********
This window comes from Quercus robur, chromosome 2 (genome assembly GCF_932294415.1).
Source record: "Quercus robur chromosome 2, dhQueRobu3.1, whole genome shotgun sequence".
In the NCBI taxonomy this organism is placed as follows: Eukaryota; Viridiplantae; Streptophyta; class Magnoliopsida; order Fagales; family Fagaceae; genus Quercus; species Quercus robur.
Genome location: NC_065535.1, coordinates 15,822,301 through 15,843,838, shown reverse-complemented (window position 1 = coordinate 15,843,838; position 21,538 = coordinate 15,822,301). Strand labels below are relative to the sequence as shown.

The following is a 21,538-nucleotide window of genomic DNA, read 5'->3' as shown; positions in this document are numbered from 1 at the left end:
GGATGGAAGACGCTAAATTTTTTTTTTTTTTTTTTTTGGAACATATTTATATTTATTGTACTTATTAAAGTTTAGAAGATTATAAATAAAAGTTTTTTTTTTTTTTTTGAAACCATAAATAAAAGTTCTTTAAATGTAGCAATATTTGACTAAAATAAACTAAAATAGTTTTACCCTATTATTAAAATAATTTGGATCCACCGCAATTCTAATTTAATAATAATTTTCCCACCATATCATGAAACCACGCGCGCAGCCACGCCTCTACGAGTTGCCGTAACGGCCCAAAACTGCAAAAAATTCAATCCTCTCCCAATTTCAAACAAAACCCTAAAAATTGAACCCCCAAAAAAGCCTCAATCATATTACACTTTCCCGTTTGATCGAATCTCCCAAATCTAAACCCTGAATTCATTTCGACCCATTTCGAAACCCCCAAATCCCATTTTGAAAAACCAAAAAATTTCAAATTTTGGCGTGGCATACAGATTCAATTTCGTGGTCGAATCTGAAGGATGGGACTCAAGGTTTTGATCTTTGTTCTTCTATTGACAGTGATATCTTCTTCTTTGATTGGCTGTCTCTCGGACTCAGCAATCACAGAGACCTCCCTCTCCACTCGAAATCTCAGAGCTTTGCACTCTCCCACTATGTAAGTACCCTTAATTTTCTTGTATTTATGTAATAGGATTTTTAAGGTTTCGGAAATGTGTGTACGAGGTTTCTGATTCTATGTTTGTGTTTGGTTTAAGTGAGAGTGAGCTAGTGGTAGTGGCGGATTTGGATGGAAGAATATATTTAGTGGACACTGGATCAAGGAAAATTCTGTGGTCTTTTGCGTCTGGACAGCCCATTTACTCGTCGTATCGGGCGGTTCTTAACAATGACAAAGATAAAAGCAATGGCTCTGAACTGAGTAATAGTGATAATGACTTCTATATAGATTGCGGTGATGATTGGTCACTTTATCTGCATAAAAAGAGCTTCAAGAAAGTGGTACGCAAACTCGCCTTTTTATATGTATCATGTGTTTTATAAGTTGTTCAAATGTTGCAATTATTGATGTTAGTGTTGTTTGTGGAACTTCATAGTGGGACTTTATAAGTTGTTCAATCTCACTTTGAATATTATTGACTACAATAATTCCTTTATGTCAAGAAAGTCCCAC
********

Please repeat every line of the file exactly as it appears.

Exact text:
This window comes from Quercus robur, chromosome 2 (genome assembly GCF_932294415.1).
Source record: "Quercus robur chromosome 2, dhQueRobu3.1, whole genome shotgun sequence".
In the NCBI taxonomy this organism is placed as follows: Eukaryota; Viridiplantae; Streptophyta; class Magnoliopsida; order Fagales; family Fagaceae; genus Quercus; species Quercus robur.
Genome location: NC_065535.1, coordinates 15,822,301 through 15,843,838, shown reverse-complemented (window position 1 = coordinate 15,843,838; position 21,538 = coordinate 15,822,301). Strand labels below are relative to the sequence as shown.

The following is a 21,538-nucleotide window of genomic DNA, read 5'->3' as shown; positions in this document are numbered from 1 at the left end:
GGATGGAAGACGCTAAATTTTTTTTTTTTTTTTTTTTGGAACATATTTATATTTATTGTACTTATTAAAGTTTAGAAGATTATAAATAAAAGTTTTTTTTTTTTTTTTGAAACCATAAATAAAAGTTCTTTAAATGTAGCAATATTTGACTAAAATAAACTAAAATAGTTTTACCCTATTATTAAAATAATTTGGATCCACCGCAATTCTAATTTAATAATAATTTTCCCACCATATCATGAAACCACGCGCGCAGCCACGCCTCTACGAGTTGCCGTAACGGCCCAAAACTGCAAAAAATTCAATCCTCTCCCAATTTCAAACAAAACCCTAAAAATTGAACCCCCAAAAAAGCCTCAATCATATTACACTTTCCCGTTTGATCGAATCTCCCAAATCTAAACCCTGAATTCATTTCGACCCATTTCGAAACCCCCAAATCCCATTTTGAAAAACCAAAAAATTTCAAATTTTGGCGTGGCATACAGATTCAATTTCGTGGTCGAATCTGAAGGATGGGACTCAAGGTTTTGATCTTTGTTCTTCTATTGACAGTGATATCTTCTTCTTTGATTGGCTGTCTCTCGGACTCAGCAATCACAGAGACCTCCCTCTCCACTCGAAATCTCAGAGCTTTGCACTCTCCCACTATGTAAGTACCCTTAATTTTCTTGTATTTATGTAATAGGATTTTTAAGGTTTCGGAAATGTGTGTACGAGGTTTCTGATTCTATGTTTGTGTTTGGTTTAAGTGAGAGTGAGCTAGTGGTAGTGGCGGATTTGGATGGAAGAATATATTTAGTGGACACTGGATCAAGGAAAATTCTGTGGTCTTTTGCGTCTGGACAGCCCATTTACTCGTCGTATCGGGCGGTTCTTAACAATGACAAAGATAAAAGCAATGGCTCTGAACTGAGTAATAGTGATAATGACTTCTATATAGATTGCGGTGATGATTGGTCACTTTATCTGCATAAAAAGAGCTTCAAGAAAGTGGTACGCAAACTCGCCTTTTTATATGTATCATGTGTTTTATAAGTTGTTCAAATGTTGCAATTATTGATGTTAGTGTTGTTTGTGGAACTTCATAGTGGGACTTTATAAGTTGTTCAATCTCACTTTGAATATTATTGACTACAATAATTCCTTTATGTCAAGAAAGTCCCAC